Major League Baseball is trying to take back a donation to Sen. Cindy Hyde-Smith (R-Miss.) made weeks after the politician said she would be “front row” at a “public hanging” if invited by a constituent.
The $5,000 donation, first reported by Popular Info, is dated Nov. 23, according to a Federal Election Commission report. MLB’s Political Action Committee also donated $2,500 to Hyde-Smith in June and September.
But this is the first made after the Republican’s “hanging” comment, made at a Nov. 2 campaign event.
“The contribution was made in connection with an event that MLB lobbyists were asked to attend,” an MLB spokesperson said in a statement Sunday morning, about 12 hours after the donation was . “MLB has requested that the contribution be returned.”
A spokesperson also told Fancred that MLB was not aware of “Cindy Hyde-Smith’s reprehensible comments” when it made the donation, despite the fact that the contribution was made three weeks after her “hanging” remark.
Candidate committees are required to report contributions of $1,000 or more within 48 hours of a donation given less than 20 days and more than 48 hours before the election, according to the FEC.
Hyde-Smith squares off against Democrat Mike Espy, the former Secretary of Agriculture, in a special election Tuesday, which falls within that reporting window.
Last week, during a debate, she apologized to anyone offended by her comments.”.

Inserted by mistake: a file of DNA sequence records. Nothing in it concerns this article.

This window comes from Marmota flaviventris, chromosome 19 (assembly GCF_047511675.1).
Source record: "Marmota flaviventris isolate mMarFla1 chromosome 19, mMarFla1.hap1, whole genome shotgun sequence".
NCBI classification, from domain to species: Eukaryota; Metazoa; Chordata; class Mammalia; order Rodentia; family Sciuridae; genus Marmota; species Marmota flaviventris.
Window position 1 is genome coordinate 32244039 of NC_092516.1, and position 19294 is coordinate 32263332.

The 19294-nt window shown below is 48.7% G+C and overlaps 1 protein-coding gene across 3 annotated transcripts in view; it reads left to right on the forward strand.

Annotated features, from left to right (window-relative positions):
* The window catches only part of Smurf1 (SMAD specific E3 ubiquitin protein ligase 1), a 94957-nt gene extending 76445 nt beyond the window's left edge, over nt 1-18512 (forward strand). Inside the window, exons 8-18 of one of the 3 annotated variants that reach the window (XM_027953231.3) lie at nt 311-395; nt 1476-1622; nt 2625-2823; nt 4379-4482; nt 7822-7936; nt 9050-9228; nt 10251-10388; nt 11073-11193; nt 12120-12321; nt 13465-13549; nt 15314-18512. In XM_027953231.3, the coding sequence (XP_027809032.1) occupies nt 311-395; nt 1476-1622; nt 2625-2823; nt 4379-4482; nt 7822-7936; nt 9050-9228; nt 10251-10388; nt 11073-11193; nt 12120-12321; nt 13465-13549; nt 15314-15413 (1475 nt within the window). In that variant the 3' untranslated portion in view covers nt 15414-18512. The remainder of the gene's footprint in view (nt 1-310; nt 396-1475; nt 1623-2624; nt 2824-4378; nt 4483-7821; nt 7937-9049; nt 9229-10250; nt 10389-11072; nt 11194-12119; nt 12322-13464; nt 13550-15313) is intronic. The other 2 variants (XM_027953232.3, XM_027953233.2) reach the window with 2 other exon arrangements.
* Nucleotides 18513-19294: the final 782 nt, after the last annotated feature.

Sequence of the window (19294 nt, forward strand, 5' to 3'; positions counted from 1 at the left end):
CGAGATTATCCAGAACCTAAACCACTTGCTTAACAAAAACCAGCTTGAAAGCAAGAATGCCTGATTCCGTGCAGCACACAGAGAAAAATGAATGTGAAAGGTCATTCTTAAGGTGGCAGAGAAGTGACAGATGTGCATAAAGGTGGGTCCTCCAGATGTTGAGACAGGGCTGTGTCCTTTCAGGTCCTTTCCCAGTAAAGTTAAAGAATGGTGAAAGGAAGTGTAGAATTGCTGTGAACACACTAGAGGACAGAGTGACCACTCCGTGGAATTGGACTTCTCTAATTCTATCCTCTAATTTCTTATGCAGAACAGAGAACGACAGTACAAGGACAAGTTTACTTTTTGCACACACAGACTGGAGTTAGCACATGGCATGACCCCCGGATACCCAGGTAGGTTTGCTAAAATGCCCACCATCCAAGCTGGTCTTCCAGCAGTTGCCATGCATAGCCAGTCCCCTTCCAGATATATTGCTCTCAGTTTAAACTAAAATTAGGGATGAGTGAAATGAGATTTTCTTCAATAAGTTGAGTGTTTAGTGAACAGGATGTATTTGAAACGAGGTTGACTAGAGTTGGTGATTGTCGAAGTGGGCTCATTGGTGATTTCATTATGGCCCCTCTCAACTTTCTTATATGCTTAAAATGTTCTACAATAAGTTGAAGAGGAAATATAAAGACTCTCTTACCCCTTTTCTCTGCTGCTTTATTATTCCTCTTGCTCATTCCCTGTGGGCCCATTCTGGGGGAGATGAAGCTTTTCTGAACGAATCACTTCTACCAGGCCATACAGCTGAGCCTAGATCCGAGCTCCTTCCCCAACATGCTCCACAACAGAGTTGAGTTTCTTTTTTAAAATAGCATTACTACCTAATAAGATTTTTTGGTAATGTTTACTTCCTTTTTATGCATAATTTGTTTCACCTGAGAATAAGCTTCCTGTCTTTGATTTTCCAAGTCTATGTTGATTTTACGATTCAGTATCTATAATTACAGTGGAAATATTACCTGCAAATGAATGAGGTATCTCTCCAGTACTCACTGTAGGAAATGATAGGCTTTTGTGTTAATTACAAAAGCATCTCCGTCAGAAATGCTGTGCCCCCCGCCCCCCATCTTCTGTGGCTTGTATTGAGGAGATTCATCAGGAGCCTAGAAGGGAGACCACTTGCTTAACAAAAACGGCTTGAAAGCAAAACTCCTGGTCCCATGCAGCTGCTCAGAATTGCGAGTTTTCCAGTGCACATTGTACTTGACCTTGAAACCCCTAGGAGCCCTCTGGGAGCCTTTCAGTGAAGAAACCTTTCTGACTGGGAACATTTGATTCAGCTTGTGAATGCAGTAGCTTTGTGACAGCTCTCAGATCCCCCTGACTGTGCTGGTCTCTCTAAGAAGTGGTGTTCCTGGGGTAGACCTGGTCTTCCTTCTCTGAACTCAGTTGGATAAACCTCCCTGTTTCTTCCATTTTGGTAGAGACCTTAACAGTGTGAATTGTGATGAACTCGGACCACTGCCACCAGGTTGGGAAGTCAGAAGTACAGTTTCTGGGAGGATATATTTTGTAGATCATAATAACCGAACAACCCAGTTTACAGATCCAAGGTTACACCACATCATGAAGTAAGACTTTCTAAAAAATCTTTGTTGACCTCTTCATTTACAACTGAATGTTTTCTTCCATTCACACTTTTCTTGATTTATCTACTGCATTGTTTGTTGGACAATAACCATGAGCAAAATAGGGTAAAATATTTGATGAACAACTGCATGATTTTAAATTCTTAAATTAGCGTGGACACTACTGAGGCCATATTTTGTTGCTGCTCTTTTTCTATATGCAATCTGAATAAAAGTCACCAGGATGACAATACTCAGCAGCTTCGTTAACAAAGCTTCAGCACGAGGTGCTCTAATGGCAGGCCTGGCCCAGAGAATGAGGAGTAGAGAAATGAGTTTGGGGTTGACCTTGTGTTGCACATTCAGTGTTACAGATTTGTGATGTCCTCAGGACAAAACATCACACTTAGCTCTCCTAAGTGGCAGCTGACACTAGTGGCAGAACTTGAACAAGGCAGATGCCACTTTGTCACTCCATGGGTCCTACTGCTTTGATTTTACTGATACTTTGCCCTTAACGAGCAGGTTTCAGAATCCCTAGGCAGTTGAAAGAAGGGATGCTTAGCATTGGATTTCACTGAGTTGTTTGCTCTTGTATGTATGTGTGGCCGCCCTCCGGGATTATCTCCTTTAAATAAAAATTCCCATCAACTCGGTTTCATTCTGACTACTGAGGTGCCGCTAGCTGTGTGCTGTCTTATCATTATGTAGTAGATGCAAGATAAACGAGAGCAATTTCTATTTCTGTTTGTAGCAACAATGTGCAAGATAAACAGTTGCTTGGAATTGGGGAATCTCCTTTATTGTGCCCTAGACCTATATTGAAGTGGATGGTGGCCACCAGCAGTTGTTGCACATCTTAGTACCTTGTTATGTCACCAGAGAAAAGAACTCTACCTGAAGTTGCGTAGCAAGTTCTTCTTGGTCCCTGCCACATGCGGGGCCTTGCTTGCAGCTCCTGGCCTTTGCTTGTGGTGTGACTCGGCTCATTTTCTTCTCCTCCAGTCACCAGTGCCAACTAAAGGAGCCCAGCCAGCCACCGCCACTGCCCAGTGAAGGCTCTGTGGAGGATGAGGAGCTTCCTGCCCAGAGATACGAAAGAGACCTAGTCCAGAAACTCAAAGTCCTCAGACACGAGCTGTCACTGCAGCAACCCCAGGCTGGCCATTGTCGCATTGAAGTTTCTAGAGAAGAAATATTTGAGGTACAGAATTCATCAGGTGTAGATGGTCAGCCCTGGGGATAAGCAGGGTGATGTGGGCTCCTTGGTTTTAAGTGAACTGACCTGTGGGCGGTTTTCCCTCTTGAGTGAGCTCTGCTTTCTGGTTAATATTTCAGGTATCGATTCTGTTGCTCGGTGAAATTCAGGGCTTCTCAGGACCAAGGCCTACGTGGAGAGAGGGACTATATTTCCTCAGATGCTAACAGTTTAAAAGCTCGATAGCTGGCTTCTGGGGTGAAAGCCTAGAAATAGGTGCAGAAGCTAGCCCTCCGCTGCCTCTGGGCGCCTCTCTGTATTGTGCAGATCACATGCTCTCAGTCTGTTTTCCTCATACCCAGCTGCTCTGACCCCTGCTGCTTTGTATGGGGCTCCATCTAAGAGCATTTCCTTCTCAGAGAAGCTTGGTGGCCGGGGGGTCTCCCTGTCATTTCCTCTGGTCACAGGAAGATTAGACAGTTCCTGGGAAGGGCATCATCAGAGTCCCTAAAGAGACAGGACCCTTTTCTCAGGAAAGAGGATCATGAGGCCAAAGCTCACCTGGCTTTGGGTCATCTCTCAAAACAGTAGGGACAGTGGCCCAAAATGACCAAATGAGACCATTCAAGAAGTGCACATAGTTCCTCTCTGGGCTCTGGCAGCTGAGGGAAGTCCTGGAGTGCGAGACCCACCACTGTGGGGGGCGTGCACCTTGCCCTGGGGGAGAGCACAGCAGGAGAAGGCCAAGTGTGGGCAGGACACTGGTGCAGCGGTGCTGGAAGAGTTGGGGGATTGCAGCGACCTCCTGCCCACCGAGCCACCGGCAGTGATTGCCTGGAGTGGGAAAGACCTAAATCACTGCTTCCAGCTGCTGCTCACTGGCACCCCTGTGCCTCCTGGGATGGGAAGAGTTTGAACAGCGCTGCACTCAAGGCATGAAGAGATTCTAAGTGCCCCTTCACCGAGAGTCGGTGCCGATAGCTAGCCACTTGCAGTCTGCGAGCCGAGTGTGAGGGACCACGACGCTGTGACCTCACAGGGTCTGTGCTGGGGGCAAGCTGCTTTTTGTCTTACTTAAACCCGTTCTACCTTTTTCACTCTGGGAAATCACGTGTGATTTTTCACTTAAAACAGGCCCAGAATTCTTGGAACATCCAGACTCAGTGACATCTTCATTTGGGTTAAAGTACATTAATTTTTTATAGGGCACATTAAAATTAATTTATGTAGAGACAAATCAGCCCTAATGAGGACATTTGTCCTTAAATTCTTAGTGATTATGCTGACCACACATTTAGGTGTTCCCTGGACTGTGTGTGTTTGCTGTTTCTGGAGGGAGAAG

“Good look @MLB,” relief pitcher Brandon McCarthy, who retired at the end of the 2018 season, tweeted sarcastically Saturday night.
MLB’s PAC typically donates to a wide range of candidates and parties, including Ted Cruz, Marco Rubio, Amy Klobuchar, Bill Nelson, Bob Menendez and both the DCCC and the NRCC.
No teams have an affiliate in Mississippi.
Walmart and AT&T, as well as several other major donors, have also asked for refunds from Hyde-Smith’s campaign. which last week returned a $2,700 donation from a Seattle businessman who was sued for refusing to hire Muslims.
Hyde-Smith was also seen on video talking about suppressing “liberal” voters and a 2014 photo of her showing off Confederate memorabilia recently resurfaced.
Late last week, the Jackson Free Press reported that Hyde-Smith attended an all-white “segregation academy” founded in 1970 to avoid the the Supreme Court’s 1969 ruling.
“Hyde-Smith graduated from Lawrence County Academy in 1977, meaning she would have already been in school elsewhere at the time the academy opened,” according to the newspaper.